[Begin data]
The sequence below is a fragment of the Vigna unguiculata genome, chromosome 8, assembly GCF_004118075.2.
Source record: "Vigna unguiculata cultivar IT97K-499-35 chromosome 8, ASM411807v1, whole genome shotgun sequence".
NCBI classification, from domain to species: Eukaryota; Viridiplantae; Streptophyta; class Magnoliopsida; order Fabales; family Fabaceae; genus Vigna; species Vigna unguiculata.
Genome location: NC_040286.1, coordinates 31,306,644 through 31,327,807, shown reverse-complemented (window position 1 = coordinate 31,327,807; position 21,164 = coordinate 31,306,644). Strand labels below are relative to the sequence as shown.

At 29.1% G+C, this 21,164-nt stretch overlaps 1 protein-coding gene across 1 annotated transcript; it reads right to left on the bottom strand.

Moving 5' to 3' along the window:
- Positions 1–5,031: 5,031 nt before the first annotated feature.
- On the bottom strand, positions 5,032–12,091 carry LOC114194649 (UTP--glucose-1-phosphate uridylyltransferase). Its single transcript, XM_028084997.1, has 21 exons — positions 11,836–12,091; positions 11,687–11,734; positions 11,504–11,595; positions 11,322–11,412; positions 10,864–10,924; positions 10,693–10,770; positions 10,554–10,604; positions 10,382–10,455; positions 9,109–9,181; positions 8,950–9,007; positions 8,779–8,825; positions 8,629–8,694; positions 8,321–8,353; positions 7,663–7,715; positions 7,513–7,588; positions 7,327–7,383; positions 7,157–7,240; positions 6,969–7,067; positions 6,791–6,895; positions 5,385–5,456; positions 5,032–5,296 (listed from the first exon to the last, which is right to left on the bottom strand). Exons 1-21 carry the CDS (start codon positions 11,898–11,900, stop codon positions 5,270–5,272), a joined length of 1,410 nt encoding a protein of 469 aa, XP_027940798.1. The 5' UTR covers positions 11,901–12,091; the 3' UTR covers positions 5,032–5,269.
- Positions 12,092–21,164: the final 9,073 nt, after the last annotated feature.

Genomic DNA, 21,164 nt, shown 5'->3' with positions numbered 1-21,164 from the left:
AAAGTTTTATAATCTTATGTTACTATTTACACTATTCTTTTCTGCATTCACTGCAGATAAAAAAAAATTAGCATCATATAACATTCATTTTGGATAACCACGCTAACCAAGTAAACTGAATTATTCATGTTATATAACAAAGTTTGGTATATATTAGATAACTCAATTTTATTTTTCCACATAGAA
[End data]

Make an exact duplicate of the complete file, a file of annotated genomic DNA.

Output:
The sequence below is a fragment of the Vigna unguiculata genome, chromosome 8, assembly GCF_004118075.2.
Source record: "Vigna unguiculata cultivar IT97K-499-35 chromosome 8, ASM411807v1, whole genome shotgun sequence".
NCBI classification, from domain to species: Eukaryota; Viridiplantae; Streptophyta; class Magnoliopsida; order Fabales; family Fabaceae; genus Vigna; species Vigna unguiculata.
Genome location: NC_040286.1, coordinates 31,306,644 through 31,327,807, shown reverse-complemented (window position 1 = coordinate 31,327,807; position 21,164 = coordinate 31,306,644). Strand labels below are relative to the sequence as shown.

At 29.1% G+C, this 21,164-nt stretch overlaps 1 protein-coding gene across 1 annotated transcript; it reads right to left on the bottom strand.

Moving 5' to 3' along the window:
- Positions 1–5,031: 5,031 nt before the first annotated feature.
- On the bottom strand, positions 5,032–12,091 carry LOC114194649 (UTP--glucose-1-phosphate uridylyltransferase). Its single transcript, XM_028084997.1, has 21 exons — positions 11,836–12,091; positions 11,687–11,734; positions 11,504–11,595; positions 11,322–11,412; positions 10,864–10,924; positions 10,693–10,770; positions 10,554–10,604; positions 10,382–10,455; positions 9,109–9,181; positions 8,950–9,007; positions 8,779–8,825; positions 8,629–8,694; positions 8,321–8,353; positions 7,663–7,715; positions 7,513–7,588; positions 7,327–7,383; positions 7,157–7,240; positions 6,969–7,067; positions 6,791–6,895; positions 5,385–5,456; positions 5,032–5,296 (listed from the first exon to the last, which is right to left on the bottom strand). Exons 1-21 carry the CDS (start codon positions 11,898–11,900, stop codon positions 5,270–5,272), a joined length of 1,410 nt encoding a protein of 469 aa, XP_027940798.1. The 5' UTR covers positions 11,901–12,091; the 3' UTR covers positions 5,032–5,269.
- Positions 12,092–21,164: the final 9,073 nt, after the last annotated feature.

Genomic DNA, 21,164 nt, shown 5'->3' with positions numbered 1-21,164 from the left:
AAAGTTTTATAATCTTATGTTACTATTTACACTATTCTTTTCTGCATTCACTGCAGATAAAAAAAAATTAGCATCATATAACATTCATTTTGGATAACCACGCTAACCAAGTAAACTGAATTATTCATGTTATATAACAAAGTTTGGTATATATTAGATAACTCAATTTTATTTTTCCACATAGAA